Fring: Mobile Instant Messaging Software for Your Cell Phone that Dazzles
Every now and then there comes along software that accomplishes two things: It makes my life easier, better, more enjoyable, even more productive -- and at the same time it threatens to tear my family apart. Fring, www.fring.com, is that software.
Fring is software-service combination that lets you use a variety of instant message and other services on your cell phone. So instead of just checking your email while on vacation, you can now also be in constant, instantaneous contact with everyone. Pure joy. And pure misery for families that were looking forward to actually seeing your face during a vacation, rather than
seeing your nose buried in your cell phone.
To make matters worse (or better, depending on your perspective), Fring also lets you Twitter directly from your phone. (Twitter is a mini-blog; short quick text clips of your life at home, at work, or from anywhere.)
Fring has conduits for these services: Google Talk, ICQ, Skype, AIM, MSN, SIP (such as Gizmo Project), and Twitter.
Fring works on a variety of phones, including many Windows Mobile and Java-based phones, but obviously not all cell phones. I've been testing Fring on my Treo 750, and it works very well. All your instant message contacts, including your Skype, contacts appear in a single list on the Fring contacts screen, so you don't have to know what service somebody's using to message them. As you scroll through your contact list, a little icon changes, showing you what service somebody is using.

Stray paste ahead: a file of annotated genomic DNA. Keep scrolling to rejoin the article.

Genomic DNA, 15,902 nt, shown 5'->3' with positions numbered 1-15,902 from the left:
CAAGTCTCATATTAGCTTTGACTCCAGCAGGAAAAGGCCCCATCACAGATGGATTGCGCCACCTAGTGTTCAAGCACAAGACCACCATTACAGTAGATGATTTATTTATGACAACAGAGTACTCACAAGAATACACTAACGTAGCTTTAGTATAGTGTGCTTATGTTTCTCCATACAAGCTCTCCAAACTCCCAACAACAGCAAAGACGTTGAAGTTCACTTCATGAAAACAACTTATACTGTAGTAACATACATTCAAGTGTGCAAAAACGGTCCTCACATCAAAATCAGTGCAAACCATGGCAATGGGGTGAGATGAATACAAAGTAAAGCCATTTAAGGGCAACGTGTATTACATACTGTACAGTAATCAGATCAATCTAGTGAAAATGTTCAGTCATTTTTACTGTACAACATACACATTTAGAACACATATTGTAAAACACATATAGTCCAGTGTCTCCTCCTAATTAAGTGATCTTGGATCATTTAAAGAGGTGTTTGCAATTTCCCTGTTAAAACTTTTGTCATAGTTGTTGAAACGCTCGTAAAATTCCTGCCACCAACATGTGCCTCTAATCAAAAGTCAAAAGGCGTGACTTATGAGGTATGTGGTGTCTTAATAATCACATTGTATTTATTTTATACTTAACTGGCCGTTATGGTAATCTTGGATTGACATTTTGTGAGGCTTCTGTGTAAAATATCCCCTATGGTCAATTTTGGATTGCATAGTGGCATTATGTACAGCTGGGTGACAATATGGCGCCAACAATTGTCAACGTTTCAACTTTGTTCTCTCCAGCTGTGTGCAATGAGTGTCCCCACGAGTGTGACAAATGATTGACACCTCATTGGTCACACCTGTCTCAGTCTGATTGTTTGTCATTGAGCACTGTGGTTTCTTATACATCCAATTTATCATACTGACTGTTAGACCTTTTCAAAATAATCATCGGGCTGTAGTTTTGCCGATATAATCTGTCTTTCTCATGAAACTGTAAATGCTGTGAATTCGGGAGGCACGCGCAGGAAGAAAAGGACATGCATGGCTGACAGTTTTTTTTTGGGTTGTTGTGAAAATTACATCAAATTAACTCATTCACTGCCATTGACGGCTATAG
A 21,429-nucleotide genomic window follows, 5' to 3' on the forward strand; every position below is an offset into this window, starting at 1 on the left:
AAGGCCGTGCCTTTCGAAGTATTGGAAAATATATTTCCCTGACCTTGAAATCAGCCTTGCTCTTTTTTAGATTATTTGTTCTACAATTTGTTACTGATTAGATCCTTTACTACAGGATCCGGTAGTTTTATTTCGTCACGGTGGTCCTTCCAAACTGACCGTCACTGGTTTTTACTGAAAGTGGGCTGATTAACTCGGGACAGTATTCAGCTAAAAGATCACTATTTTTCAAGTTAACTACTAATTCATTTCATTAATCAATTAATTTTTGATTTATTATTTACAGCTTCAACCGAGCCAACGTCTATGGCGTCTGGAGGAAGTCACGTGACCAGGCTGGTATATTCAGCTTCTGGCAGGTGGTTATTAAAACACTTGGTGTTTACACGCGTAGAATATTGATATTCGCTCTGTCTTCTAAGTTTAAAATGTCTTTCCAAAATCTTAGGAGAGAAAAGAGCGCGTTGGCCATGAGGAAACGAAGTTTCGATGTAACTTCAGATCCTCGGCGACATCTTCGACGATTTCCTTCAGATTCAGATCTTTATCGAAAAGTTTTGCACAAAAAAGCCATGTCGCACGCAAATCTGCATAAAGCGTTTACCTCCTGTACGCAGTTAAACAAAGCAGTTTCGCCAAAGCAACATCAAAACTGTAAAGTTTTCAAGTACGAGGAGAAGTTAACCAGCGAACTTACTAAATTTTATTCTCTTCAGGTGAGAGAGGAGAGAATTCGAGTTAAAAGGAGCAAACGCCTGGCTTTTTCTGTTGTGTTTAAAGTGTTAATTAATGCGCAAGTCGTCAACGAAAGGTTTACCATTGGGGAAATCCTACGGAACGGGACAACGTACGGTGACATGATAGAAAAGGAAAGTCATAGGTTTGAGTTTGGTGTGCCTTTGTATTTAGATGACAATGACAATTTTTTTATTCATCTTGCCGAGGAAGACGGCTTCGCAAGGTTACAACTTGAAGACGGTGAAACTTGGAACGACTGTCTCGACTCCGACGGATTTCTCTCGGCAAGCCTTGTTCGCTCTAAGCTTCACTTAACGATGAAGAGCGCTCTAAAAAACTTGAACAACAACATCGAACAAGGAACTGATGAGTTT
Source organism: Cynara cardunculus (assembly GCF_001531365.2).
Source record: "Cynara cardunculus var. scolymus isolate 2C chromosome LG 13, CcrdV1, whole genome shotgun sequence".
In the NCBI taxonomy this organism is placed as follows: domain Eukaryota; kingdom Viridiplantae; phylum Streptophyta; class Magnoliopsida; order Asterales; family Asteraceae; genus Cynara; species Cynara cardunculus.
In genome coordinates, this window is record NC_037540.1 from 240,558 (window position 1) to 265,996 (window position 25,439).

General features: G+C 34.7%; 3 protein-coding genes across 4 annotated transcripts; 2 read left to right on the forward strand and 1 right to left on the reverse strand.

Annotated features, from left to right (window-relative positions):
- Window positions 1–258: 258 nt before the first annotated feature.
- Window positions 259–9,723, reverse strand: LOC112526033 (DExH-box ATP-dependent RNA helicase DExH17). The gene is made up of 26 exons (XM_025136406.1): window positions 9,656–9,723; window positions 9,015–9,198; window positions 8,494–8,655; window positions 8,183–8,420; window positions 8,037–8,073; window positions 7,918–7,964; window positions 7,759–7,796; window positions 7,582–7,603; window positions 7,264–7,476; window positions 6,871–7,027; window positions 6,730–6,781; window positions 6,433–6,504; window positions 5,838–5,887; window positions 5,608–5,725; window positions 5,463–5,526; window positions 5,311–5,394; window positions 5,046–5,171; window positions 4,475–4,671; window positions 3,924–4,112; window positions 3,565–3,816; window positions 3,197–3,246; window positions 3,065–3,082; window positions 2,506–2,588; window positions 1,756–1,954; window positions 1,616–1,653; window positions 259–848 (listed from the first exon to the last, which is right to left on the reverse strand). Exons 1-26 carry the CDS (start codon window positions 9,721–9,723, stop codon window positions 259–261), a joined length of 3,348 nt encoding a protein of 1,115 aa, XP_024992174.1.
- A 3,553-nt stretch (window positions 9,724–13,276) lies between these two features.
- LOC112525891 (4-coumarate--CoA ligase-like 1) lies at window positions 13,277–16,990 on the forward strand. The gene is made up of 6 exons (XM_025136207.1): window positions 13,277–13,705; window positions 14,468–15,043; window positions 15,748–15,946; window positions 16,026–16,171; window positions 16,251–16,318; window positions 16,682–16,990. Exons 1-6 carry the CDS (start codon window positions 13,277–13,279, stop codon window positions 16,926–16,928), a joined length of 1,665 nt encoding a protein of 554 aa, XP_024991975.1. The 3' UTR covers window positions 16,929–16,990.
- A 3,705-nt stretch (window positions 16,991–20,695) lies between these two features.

Through Fring you can make a Skype or SIP outgoing callswhich means that if you have limited minutes and unlimited data, you can chat without using your precious cell phone minutes. (Skype and SIP use the Internet, rather than traditional phone lines or cellular voice networks to place phone calls.)
Fring will also use a wifi connection, if your phone is wifi capable and you're near a hot spot.
There are other excellent instant messaging service and programs, but this is the very first one that I've seen that incorporates Skype into the main menu and that lets you use the voice chat features of these instant message programs, including Google Talk. Integrating Skype is such a difficult task that I am pretty sure that sorcery played a part in including
Skype into the same program that runs other IM services.
You can make Skype, Gizmo or other VOIP (Voice Over Internet Protocol) calls directly from your phone either via wifi or on your cellular data network. If you have an unlimited data plan (and you're going to need one if you use voice on Fring), then you can use that data plan to carry your voice calls for what Skype, Gizmo or other VOIP providers charge, so you don't use your monthly minutes. (The fine print on your cell phone company's service agreement may bar you from using VOIP on your cell phone, so your so-called "unlimited" data plan may be constrained.)
Fring isn't without its problems and drawbacks, however; no software can do it all. As you may have noticed, Fring doesn't yet work with Yahoo Messenger. Fring also does not display Google Talk's offline contacts, which means that you can't send your Google Talk colleagues a message when they're not online. Fring beeps every time you receive an IM (not just on the first connection), and that can become annoying to people around you. Fring's alert beep on my Treo 750 is also at that just-wrong volume level where it will bother people around you if you're in a quiet place, but is not loud enough to be heard in a room or restaurant where the volume is greater than a whisper.
Despite these flaws, Fring is an amazing step forward in mobile instant messaging. And the price? Free. Just don't get too addicted to Fring so that your spouse, significant other, or kids wishes you'd drop your cell phone in the toilet.